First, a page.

State Bank of Bikaner & Jaipur Vs.
Shri Hari Har Nath Bhargava  INSC 189 (11 August 1971)
REDDY, P. JAGANMOHAN
CITATION: 1971 AIR 2200 1972 SCR (1) 110 1971
SCC (2) 591
Industrial Disputes Act, 1947, s.
33C(2)-Sastry Award-Power of Attorney entrusting supervisory work-If entitled
to supervisory allowance for period when not called upon to discharge
The respondent, a clerk of the appellant
bank, was entrusted with supervisory work and a general power of Attorney was
executed in his favour to endorse Hundies cheques, warranty, Railway receipts,
pension bills and other negotiable and mercantile instruments and to prosecute,
defend, answer and oppose any suit etc. on behalf of the appellant bank.
The respondent filed an application before
the Labour Court, Rajasthan under s. 33C (2) of the Industrial Disputes Act,
praying for computation of special allowance under the Sastri Award, on the
ground that he was discharging supervisory duties.
The Labour Court, allowed supervisory
allowance of Rs. 40 p.m. with consequential benefits. In appeal to this Court
the appellant bank ,contended that since the respondent was not called upon to
perform the functions enumerated in the power of attorney, he is not entitled
to any special allowance.
Dismissing the appeal.
HELD : (i) The payment of a special allowance
was called for when an employee discharged duties of a supervisory nature or
was accorded the status of a person competent to discharge functions of a
supervisory character. [115d] (ii) Since the Management by the power of
Attorney, had placed the respondent in a category of persons with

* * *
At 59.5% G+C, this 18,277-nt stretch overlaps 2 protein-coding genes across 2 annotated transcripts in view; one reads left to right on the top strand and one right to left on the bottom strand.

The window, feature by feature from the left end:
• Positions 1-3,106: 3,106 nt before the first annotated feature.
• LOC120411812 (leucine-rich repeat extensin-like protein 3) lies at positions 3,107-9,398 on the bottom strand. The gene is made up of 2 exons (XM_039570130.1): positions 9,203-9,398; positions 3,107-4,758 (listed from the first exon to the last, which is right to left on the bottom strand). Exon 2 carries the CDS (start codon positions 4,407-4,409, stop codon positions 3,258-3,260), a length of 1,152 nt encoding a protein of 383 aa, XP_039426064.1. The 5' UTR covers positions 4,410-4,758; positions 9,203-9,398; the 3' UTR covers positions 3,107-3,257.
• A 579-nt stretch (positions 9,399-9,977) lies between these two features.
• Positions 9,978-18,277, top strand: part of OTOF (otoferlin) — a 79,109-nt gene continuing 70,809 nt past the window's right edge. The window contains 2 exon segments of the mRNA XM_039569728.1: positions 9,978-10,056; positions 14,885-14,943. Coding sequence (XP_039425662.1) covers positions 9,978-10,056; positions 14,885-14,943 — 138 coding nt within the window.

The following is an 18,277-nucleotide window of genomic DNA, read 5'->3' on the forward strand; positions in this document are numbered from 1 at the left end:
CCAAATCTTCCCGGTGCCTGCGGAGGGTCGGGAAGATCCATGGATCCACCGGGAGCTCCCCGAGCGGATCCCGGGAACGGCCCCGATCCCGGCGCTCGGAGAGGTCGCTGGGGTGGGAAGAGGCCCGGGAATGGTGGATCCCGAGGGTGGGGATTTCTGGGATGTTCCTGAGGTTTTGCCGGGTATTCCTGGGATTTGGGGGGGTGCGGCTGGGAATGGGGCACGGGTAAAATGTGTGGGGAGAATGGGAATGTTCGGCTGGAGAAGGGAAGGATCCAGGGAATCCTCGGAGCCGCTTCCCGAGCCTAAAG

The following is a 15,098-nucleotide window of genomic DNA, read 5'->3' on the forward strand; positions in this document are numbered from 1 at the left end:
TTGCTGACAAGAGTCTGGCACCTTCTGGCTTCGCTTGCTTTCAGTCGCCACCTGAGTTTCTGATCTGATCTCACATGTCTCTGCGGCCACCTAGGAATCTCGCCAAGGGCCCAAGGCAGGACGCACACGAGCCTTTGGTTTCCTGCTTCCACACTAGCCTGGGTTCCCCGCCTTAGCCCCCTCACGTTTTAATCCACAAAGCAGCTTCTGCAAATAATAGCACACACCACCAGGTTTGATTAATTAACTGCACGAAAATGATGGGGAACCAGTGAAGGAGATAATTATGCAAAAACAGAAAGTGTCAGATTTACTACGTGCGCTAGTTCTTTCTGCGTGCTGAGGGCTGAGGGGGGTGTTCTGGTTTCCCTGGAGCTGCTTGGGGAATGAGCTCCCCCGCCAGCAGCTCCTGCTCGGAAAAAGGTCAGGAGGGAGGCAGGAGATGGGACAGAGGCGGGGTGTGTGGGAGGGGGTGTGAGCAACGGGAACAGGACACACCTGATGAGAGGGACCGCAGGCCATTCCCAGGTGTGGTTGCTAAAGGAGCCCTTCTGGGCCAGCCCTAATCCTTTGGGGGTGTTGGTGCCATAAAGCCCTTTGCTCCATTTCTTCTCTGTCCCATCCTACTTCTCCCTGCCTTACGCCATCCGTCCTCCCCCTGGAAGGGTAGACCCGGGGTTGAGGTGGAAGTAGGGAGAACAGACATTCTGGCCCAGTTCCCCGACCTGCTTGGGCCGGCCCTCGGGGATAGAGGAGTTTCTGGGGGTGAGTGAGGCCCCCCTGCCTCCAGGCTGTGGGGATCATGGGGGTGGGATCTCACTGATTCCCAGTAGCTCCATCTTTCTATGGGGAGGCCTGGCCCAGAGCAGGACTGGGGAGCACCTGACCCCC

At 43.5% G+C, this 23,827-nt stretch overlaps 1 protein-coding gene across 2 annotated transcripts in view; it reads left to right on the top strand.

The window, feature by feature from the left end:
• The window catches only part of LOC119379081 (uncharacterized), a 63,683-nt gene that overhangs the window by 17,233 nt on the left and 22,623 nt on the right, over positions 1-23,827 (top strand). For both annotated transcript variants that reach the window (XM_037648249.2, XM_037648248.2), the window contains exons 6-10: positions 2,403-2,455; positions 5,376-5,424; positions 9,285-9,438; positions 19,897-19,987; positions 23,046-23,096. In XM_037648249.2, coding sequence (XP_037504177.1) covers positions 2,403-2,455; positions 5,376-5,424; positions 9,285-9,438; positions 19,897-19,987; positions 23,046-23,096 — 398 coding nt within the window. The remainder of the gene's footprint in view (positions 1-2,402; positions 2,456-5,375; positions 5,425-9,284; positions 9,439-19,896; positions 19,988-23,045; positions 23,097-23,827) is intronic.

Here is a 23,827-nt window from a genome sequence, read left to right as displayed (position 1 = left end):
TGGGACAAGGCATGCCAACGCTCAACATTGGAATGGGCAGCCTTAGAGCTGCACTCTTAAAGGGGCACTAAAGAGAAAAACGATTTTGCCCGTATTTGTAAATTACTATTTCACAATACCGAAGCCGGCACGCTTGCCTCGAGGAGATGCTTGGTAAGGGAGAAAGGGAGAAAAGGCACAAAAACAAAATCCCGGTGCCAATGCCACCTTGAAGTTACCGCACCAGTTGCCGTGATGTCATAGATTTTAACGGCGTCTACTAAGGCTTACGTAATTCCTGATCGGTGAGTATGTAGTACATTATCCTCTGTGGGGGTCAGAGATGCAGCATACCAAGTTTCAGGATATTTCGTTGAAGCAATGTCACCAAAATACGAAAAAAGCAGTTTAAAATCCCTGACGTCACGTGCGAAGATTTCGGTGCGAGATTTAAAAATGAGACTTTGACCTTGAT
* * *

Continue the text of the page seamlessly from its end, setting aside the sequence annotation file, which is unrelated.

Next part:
responsibility and entrusted him with functions of a supervisory character and
the employee was to discharge that responsibility, he was entitled to
supervisory allowance no matter, whether he was actually called upon to
discharge such functions or not for a certain period of time. [1 15F, 11 6B]
State Bank of' Hyderabad v. V. A. Bhinde,  2 L. L. J.
713, referred to.
CIVIL APPELLATE JURISDICTION: Civil appeal
No. 1923 of 1966.
Appeal by special leave from the order dated
February 14, 1966 of the Central Govt. Labour Court, Rajasthan, Jaipur in Misc.
Application No. CLC-4 of 1964.
G. L. Sanghi and P.M. Tiwari for the
111 M. K Ramamurthi, J. Ramamurthi and Vineet
Kumar, for the respondent.
The Judgment of the Court was delivered by
Mitter, J. This appeal by special leave is from an order of the Central
Government Labour Court, Rajasthan passed on February 14, 1966 on an
application under S. 33-C (2) of the Industrial Disputes Act filed by the
respondent, Hari Har Nath Bhargava, holding that the latter was entitled to
supervisory allowance under paragraph 164 (b) (9) of the Sastry Award even for
the period when the latter was not actually performing supervisory duties.
The facts in this case may be shortly stated.
The respondent was appointed a clerk by the State Bank of Jaipur in 1949. He
was transferred to Kota in the year 1952. He was entrusted with supervisory
work from 6th April, 1954.
The bank executed a power-of-attorney in his
favour on May 31, 1954 in pursuance of a resolution of its Board of Directors
passed on 20th May, 1954. He was transferred from Kota to Jaipur on July 12,
1955. On December 27, 1955 he was posted at Sikar where he had to perform
supervisory duties. On January 1, 1956 he was promoted to the cadre of junior
officers of the bank.
On March 31, 1964 the respondent filed an
application before the Central Government Labour Court, Rajasthan under S. 33-C